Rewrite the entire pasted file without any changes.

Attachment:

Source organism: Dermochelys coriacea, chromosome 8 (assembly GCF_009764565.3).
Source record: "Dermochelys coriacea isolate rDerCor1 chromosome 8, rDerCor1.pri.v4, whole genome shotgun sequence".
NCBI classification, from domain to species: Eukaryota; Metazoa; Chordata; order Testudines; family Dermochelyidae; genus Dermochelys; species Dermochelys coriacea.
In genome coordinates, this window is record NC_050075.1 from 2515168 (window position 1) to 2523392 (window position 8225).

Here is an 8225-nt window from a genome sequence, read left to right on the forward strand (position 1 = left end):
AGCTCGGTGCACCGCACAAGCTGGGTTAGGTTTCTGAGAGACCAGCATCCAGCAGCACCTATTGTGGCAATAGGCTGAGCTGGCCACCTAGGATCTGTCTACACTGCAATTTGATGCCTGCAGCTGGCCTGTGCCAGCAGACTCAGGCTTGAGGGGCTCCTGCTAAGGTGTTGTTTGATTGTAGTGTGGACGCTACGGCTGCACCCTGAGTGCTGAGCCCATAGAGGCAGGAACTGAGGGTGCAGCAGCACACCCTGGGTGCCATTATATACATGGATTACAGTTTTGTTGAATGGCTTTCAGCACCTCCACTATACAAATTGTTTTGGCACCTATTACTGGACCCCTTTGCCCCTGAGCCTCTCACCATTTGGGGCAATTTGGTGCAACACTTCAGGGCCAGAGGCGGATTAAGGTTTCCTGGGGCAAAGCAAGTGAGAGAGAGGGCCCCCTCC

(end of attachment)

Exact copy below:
Source organism: Dermochelys coriacea, chromosome 8 (assembly GCF_009764565.3).
Source record: "Dermochelys coriacea isolate rDerCor1 chromosome 8, rDerCor1.pri.v4, whole genome shotgun sequence".
NCBI classification, from domain to species: Eukaryota; Metazoa; Chordata; order Testudines; family Dermochelyidae; genus Dermochelys; species Dermochelys coriacea.
In genome coordinates, this window is record NC_050075.1 from 2515168 (window position 1) to 2523392 (window position 8225).

Here is an 8225-nt window from a genome sequence, read left to right on the forward strand (position 1 = left end):
AGCTCGGTGCACCGCACAAGCTGGGTTAGGTTTCTGAGAGACCAGCATCCAGCAGCACCTATTGTGGCAATAGGCTGAGCTGGCCACCTAGGATCTGTCTACACTGCAATTTGATGCCTGCAGCTGGCCTGTGCCAGCAGACTCAGGCTTGAGGGGCTCCTGCTAAGGTGTTGTTTGATTGTAGTGTGGACGCTACGGCTGCACCCTGAGTGCTGAGCCCATAGAGGCAGGAACTGAGGGTGCAGCAGCACACCCTGGGTGCCATTATATACATGGATTACAGTTTTGTTGAATGGCTTTCAGCACCTCCACTATACAAATTGTTTTGGCACCTATTACTGGACCCCTTTGCCCCTGAGCCTCTCACCATTTGGGGCAATTTGGTGCAACACTTCAGGGCCAGAGGCGGATTAAGGTTTCCTGGGGCAAAGCAAGTGAGAGAGAGGGCCCCCTCC